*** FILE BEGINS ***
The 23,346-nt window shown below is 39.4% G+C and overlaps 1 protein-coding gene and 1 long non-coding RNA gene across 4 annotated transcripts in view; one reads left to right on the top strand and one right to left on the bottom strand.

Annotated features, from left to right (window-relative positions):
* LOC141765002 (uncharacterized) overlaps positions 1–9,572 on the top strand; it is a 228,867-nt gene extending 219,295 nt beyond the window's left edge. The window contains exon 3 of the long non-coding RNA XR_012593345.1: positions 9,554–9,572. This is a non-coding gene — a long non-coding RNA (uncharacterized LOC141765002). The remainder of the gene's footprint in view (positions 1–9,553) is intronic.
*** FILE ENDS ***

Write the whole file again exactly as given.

The 23,346-nt window shown below is 39.4% G+C and overlaps 1 protein-coding gene and 1 long non-coding RNA gene across 4 annotated transcripts in view; one reads left to right on the top strand and one right to left on the bottom strand.

Annotated features, from left to right (window-relative positions):
* LOC141765002 (uncharacterized) overlaps positions 1–9,572 on the top strand; it is a 228,867-nt gene extending 219,295 nt beyond the window's left edge. The window contains exon 3 of the long non-coding RNA XR_012593345.1: positions 9,554–9,572. This is a non-coding gene — a long non-coding RNA (uncharacterized LOC141765002). The remainder of the gene's footprint in view (positions 1–9,553) is intronic.